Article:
Machine and by the Lambda Calculus
In Pascal terms, the primitive recursive functions are the FOR loop
computable functions, while the general recursive functions the
terminating WHILE and REPEAT loop computable functions.
Partial Recursive Function
general Recursive Function
Primitive Recursive Function
Algorithms ⇔ Turing Machines ⇔ Recursive Functions
⇔ Tag System ⇔ Post System
⇔
λ-Calculus
Conway's Game of Life
Cellular Automaton (CA)
A Cellular Automaton (CA), first invented by John
von Neumann, is an infinite, regular grid (lattice)
of simple finite state (cells) machines that change
their states synchronously, according to a local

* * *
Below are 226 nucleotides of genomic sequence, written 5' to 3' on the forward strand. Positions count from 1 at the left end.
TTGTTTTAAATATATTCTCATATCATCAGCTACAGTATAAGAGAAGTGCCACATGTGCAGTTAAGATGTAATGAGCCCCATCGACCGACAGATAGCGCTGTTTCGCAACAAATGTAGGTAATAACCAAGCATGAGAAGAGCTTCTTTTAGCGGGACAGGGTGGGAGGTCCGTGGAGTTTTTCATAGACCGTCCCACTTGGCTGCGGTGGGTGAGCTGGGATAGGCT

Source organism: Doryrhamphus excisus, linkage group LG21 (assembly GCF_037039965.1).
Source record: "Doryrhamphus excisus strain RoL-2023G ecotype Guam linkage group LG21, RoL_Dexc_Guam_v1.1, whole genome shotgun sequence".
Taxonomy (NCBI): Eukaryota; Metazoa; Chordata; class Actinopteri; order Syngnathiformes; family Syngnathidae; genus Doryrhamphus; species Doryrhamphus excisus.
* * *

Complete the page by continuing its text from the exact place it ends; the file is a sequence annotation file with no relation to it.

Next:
update rule that specifies the new state of each
cell based on the old states of its neighbors.
J. Neumann
The local update rule asks each cell to check the present states of the
eight surrounding cells.
• If the cell is alive then it stays alive (survives) if and only if it has two
or three live neighbors. Otherwise it dies of loneliness or
overcrowding.
• If the cell is dead then it becomes alive if and only if it has exactly
three living neighbors.
All cells apply this rule simultaneously. As the process is repeated
over and over again, a dynamical system is obtained that exhibits
surprisingly complex behavior.
Conway's Game of Life
CA invented by John Horton Conway's 1970 in Cambridge
The Game of Life, also known simply as Life. The
"game" is a zero-player game, meaning that its
evolution is determined by its initial state,
requiring no further input.
J. Conway
Conway's laws are simple. The rules are:
1
2
3
4
x
5
6
7
8
• Any alive cell that is touching less than two alive neighbors
dies.
• Any alive cell touching four or more alive neighbors dies.